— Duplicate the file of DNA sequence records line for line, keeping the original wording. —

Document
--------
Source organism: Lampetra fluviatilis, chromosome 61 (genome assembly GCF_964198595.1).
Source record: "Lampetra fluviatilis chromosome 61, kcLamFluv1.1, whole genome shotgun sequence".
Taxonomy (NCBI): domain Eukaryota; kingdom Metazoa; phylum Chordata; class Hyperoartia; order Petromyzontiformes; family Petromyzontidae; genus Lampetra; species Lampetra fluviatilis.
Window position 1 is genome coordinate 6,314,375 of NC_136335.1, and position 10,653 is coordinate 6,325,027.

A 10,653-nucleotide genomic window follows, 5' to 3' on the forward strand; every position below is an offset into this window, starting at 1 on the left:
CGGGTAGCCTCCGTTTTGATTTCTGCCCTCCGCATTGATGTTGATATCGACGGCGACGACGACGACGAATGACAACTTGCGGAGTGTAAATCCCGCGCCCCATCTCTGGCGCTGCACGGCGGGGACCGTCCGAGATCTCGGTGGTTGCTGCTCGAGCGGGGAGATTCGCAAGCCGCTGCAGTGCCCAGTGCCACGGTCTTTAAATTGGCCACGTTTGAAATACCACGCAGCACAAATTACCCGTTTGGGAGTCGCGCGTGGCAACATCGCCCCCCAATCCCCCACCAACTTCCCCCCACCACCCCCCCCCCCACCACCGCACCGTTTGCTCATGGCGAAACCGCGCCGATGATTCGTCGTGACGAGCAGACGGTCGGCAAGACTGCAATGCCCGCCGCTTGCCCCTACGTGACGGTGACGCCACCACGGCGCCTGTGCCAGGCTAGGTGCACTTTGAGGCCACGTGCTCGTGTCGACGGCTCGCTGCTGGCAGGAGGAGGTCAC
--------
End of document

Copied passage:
Source organism: Lampetra fluviatilis, chromosome 61 (genome assembly GCF_964198595.1).
Source record: "Lampetra fluviatilis chromosome 61, kcLamFluv1.1, whole genome shotgun sequence".
Taxonomy (NCBI): domain Eukaryota; kingdom Metazoa; phylum Chordata; class Hyperoartia; order Petromyzontiformes; family Petromyzontidae; genus Lampetra; species Lampetra fluviatilis.
Window position 1 is genome coordinate 6,314,375 of NC_136335.1, and position 10,653 is coordinate 6,325,027.

A 10,653-nucleotide genomic window follows, 5' to 3' on the forward strand; every position below is an offset into this window, starting at 1 on the left:
CGGGTAGCCTCCGTTTTGATTTCTGCCCTCCGCATTGATGTTGATATCGACGGCGACGACGACGACGAATGACAACTTGCGGAGTGTAAATCCCGCGCCCCATCTCTGGCGCTGCACGGCGGGGACCGTCCGAGATCTCGGTGGTTGCTGCTCGAGCGGGGAGATTCGCAAGCCGCTGCAGTGCCCAGTGCCACGGTCTTTAAATTGGCCACGTTTGAAATACCACGCAGCACAAATTACCCGTTTGGGAGTCGCGCGTGGCAACATCGCCCCCCAATCCCCCACCAACTTCCCCCCACCACCCCCCCCCCCACCACCGCACCGTTTGCTCATGGCGAAACCGCGCCGATGATTCGTCGTGACGAGCAGACGGTCGGCAAGACTGCAATGCCCGCCGCTTGCCCCTACGTGACGGTGACGCCACCACGGCGCCTGTGCCAGGCTAGGTGCACTTTGAGGCCACGTGCTCGTGTCGACGGCTCGCTGCTGGCAGGAGGAGGTCAC